UK protester made ‘contact’ with Camilla

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Secretary Theresa May has confirmed there was “contact” between the Duchess of
Cornwall and one of the protesters who attacked her car.

But
she did not confirm reports the duchess was poked with a stick during student
protests on Thursday.

The
Commissioner of the Metropolitan Police, Sir Paul Stephenson, has spoken to
Prince Charles following the incident. Overnight the police have issued images
of 14 alleged rioters. The BBC understands there have been some positive
responses from members of the public to the release of the images.  The protesters launched an attack on a car
carrying Prince Charles and the Duchess of Cornwall as it passed along Regent
Street.

Their
Rolls-Royce was kicked, splashed with paint and a window was cracked to chants
of “off with their heads”.

There
were reports Camilla was poked with a stick, through one of the car windows as
the royal couple made their way to the London Palladium.

Mrs.
May told Sky News: “I’m not sure about the term ‘poked with a stick’. I understand
there was some contact made.

 “Again, this is an incident that needs to be
looked at by the Metropolitan Police. That is what they are doing. So we will
very soon have the details of that.  “And
obviously it will be for them to look at what happened and decide whether there
are any lessons that need to be learned.”

She
said had not considered offering her resignation over the incident and added:
“Of course that’s an incredibly regrettable incident that took place.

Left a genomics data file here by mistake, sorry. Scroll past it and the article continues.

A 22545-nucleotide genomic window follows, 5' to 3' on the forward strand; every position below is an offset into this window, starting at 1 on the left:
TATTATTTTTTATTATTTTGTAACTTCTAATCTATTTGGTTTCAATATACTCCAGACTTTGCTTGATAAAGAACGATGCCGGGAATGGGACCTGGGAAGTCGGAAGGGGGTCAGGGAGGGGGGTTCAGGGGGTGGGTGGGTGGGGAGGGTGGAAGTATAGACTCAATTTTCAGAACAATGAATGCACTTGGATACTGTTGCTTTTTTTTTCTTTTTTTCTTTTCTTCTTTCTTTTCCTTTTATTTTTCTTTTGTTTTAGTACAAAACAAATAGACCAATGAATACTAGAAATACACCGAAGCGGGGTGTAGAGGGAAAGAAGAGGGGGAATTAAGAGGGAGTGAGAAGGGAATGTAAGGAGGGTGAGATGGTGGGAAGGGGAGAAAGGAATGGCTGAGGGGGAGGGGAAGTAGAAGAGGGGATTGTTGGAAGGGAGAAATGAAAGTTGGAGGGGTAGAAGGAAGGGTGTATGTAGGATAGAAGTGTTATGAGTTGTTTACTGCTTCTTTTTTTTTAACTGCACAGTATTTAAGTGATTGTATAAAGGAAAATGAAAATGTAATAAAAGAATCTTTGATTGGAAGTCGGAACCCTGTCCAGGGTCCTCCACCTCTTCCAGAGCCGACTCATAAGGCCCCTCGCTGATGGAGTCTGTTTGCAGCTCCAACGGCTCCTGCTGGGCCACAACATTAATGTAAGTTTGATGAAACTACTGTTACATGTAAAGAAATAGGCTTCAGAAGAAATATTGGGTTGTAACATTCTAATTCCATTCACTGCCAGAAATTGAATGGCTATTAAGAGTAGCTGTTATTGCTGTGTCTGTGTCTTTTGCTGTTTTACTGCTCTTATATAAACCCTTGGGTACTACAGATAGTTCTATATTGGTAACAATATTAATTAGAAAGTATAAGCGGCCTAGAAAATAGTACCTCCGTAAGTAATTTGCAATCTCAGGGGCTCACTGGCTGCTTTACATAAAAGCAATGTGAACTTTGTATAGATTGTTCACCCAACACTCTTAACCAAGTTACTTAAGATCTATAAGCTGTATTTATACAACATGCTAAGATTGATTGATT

“We
should praise the Prince of Wales and the Duchess of Cornwall for their
response – they carried on with the engagement they were doing that evening so
they didn’t let down the people who were expecting them.” A Clarence House
spokesman confirmed Prince Charles and Sir Paul spoke following Thursday’s
incident.

A
Scotland Yard spokesman declined to confirm reports the commissioner apologised
personally to the Prince.

There
have been ‘positive responses’ from the public to the release of the images
There has been speculation in the wake of the incident that the Prince of Wales
may trade in his Rolls-Royce for a more secure vehicle.

Mrs.
May said the Phantom VI might not be “appropriate” for the purpose any more.

The
car was a gift from the Car Association to the Queen in her Silver Jubilee year
of 1977, but Mrs. May said: “One of the issues that may very well be looked at
is the question of the appropriate transport that is used by the Prince of
Wales and Duchess of Cornwall.”

Prime
Minister David Cameron has said protesters who engaged in violence should face
the “full force of the law”.

Officers
have reviewed hours of CCTV footage as part of their investigations into the
disorder and have appealed for the public’s help in identifying suspects.

Detective
Chief Superintendent Matthew Horne said: “The vast majority of the people we
are seeking are suspected of committing serious offences of violent disorder
and criminal damage.”

He
added: “The rights of protest and expression are important to us all.

“However,
people breaking the law, endangering those protesting peacefully and committing
offences such as this are criminals.”

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